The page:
Jacob Lange was the summer 2021 intern for the Initiative on Faith & Public Life. He is a graduate of Concordia University, Irvine where he was a history and political thought major with minors in classical languages, law and politics, and English.
Strange constructions adorn the landscape of Washington, DC. A towering stone obelisk, a black scar carved into a green field, a platoon of ghostly soldiers frozen in time, a Greco-Roman temple pulled from history and transplanted into a modern American city. Millions of tourists flock to these constructions each year in some form of patriotic pilgrimage to crane their necks and look up at these monuments. They are, after all, quite monumental. The Washington Monument is the tallest structure in the city, dominating the landscape and serving as a convenient reference point for any beleaguered tourists. Thomas Jefferson and Martin Luther King stand tall above those who visit them, peering doggedly into some unknown future. Even seated, Lincoln stares over the heads of those who snap pictures of him, gazing out over the reflecting pool.
What draws people by the millions to these memorials and monuments? Photographs and all relevant information about them are readily available on the internet, accessible from wherever the inquisitor may ordinarily reside, yet they remain a beacon to travelers and residents alike. So what prompts so many to come and look up at these monuments and memorials? Why do we join these figures in their silence?
In order to answer this question, we must first understand what a monument (or memorial) is and its purpose. At the most basic level, a monument is something deliberately constructed to serve as a physical reminder of a person or event that a nation or community deems worthy of remembrance. Most of the monuments in Washington, DC memorialize either an event, such as World War II, or a specific historical figure, such as Abraham Lincoln.
Despite their differences, almost all of the memorials follow a fairly predictable pattern. They usually include an imposing edifice or statue with a selection of poignant quotes or relevant information related to the subject memorialized. This pattern reflects the dual nature of memorials. They are both austere and intimate. They seek to communicate both the gravity of the person or event and also their distinct humanity.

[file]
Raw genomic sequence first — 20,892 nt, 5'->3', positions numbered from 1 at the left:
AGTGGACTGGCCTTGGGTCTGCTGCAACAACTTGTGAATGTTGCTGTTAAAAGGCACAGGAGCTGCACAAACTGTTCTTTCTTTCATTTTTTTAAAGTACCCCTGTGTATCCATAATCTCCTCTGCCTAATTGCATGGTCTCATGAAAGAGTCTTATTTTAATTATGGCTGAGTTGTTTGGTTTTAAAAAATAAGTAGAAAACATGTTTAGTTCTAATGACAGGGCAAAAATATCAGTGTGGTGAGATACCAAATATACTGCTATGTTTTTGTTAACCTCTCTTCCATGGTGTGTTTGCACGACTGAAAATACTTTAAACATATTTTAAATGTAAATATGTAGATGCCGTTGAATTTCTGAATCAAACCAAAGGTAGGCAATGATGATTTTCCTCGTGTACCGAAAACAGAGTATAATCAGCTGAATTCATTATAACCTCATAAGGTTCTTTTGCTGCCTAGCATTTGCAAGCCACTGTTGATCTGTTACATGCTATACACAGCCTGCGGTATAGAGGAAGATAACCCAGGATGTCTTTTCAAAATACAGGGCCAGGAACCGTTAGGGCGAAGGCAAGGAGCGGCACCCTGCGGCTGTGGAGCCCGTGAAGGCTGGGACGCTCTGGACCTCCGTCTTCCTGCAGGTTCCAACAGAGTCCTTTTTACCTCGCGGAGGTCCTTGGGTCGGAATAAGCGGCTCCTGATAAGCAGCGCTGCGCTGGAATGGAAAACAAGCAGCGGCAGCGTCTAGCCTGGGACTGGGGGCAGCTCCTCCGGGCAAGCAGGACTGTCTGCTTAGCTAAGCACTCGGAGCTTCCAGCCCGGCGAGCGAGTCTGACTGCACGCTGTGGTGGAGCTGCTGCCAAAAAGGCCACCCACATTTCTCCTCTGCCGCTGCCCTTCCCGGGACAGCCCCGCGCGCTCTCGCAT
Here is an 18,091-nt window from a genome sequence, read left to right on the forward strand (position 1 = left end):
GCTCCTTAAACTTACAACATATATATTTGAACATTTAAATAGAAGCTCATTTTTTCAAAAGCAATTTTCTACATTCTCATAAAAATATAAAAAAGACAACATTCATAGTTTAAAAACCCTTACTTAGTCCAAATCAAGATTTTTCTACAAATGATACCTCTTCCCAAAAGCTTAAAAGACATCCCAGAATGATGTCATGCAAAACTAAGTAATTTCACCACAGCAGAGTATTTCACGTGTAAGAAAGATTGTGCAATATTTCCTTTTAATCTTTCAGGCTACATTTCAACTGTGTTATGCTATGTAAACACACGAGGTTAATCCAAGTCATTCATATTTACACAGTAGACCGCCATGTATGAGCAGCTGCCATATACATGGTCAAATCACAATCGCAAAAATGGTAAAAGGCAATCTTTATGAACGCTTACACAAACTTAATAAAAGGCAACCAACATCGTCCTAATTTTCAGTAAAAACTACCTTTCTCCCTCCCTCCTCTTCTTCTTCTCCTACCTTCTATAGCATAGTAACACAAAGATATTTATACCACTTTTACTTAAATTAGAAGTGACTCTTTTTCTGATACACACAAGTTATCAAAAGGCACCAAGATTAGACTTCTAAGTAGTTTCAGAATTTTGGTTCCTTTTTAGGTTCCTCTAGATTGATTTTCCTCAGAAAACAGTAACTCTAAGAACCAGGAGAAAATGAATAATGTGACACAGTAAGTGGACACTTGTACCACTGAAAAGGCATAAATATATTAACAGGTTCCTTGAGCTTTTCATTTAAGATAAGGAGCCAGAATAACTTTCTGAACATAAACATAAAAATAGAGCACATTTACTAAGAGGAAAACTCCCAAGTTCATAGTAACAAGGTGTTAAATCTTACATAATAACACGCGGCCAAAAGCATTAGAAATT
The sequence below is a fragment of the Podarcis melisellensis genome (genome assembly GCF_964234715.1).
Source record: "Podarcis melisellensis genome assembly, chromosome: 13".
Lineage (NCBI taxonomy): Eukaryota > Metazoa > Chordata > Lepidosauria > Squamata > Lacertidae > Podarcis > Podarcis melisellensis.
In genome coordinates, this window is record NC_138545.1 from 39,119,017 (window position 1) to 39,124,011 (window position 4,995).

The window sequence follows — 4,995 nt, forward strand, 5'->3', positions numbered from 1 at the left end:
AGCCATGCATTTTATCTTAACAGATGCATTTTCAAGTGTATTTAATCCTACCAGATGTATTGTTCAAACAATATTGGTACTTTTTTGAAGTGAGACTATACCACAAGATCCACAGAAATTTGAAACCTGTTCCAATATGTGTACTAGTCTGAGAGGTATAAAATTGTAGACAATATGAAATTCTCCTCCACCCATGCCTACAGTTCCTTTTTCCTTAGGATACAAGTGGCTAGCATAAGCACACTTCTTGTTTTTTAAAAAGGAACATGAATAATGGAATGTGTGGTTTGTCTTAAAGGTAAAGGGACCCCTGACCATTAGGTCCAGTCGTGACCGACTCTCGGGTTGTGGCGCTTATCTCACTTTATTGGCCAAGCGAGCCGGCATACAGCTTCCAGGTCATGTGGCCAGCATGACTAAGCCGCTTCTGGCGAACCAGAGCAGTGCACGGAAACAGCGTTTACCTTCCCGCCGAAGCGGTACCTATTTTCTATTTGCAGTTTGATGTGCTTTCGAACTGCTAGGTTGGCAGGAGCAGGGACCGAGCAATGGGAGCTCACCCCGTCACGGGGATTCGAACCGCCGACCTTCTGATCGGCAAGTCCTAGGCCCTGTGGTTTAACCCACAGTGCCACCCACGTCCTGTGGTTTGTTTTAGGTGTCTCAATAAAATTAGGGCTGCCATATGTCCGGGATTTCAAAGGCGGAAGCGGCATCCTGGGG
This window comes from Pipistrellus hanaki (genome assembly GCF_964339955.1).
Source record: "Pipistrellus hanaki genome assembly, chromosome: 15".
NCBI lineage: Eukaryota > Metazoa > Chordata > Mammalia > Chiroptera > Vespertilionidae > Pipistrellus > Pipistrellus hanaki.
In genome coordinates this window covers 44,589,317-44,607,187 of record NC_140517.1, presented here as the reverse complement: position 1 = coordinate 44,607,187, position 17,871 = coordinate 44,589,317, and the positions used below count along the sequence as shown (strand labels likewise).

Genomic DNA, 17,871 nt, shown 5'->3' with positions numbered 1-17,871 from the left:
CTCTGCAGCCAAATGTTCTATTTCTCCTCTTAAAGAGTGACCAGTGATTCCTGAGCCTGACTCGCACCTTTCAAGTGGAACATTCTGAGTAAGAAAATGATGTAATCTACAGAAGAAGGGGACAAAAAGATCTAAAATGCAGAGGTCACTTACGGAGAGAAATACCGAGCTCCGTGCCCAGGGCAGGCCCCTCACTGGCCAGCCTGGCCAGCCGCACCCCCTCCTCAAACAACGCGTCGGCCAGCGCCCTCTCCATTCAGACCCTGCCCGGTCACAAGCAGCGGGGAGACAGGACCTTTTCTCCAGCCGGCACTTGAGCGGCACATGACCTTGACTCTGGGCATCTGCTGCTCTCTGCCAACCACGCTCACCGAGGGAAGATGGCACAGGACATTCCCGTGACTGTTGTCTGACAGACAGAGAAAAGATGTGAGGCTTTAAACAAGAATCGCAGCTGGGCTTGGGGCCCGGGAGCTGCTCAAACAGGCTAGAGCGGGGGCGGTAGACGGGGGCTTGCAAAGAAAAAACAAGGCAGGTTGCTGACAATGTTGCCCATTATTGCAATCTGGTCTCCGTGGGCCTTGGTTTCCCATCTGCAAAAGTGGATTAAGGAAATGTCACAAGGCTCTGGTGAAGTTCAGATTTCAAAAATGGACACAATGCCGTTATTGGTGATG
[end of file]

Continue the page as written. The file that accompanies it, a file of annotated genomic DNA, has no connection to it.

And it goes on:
Take the World War II memorial, for instance. Located between the Lincoln Memorial and the Washington Monument, it is composed of an impressive collection of fountains and pools wrapped by white marble pillars. From a distance, the majestic design evokes a sense of wonder and awe. But as a visitor approaches, he notices details that begin to personalize the monument. The name of his own state on one of the pillars. Quotes from the War’s combatants. And as he approaches the rear of the memorial, a wall of gold stars meets him, each one representing an American life lost. Now, ensconced in the memorial, he sees more clearly the stories of those who fought and died and how their stories touch his own life. World War II remains a global event of unprecedented destruction and consequence, but for the visitor, there is a new and personal stirring inside.
This is why people by the millions are drawn every year to these sites. For while they offer far less information than a book or film might provide, they invite viewers into a space where individuals can reflect and partake in the pinnacle of human achievement, honor, courage, and sacrifice.
Thus, we come to memorials because memorials are where finite, fallible human beings become symbols of the virtues and characteristics we esteem. Ulysses S. Grant becomes a noble knight; Martin Luther King, a warden of justice; and Thomas Jefferson, a classical rhetor. The memorials take the best, most praiseworthy facets of their subjects and elevate them, creating a physical place where those traits can be fully appreciated.
Here, let me be abundantly clear. This is not to say that those memorialized should be divorced from their wrongs and controversies. There are cracks in the marble façade of every historical figure. Tragedy is sown through the foundations of every war memorial. But in spite of this, the men and women that we choose to honor and commemorate remain worthy of our attention and reflection. This is why we go to memorials and why we visit monuments. We go to witness that there is something worth emulating. Even with our own personal and public failings, we are called in their presence to search our own lives for something that might be worth remembering, maybe not by a nation, but at least by those who know us. And so, in this hope, we go to memorials and we look up.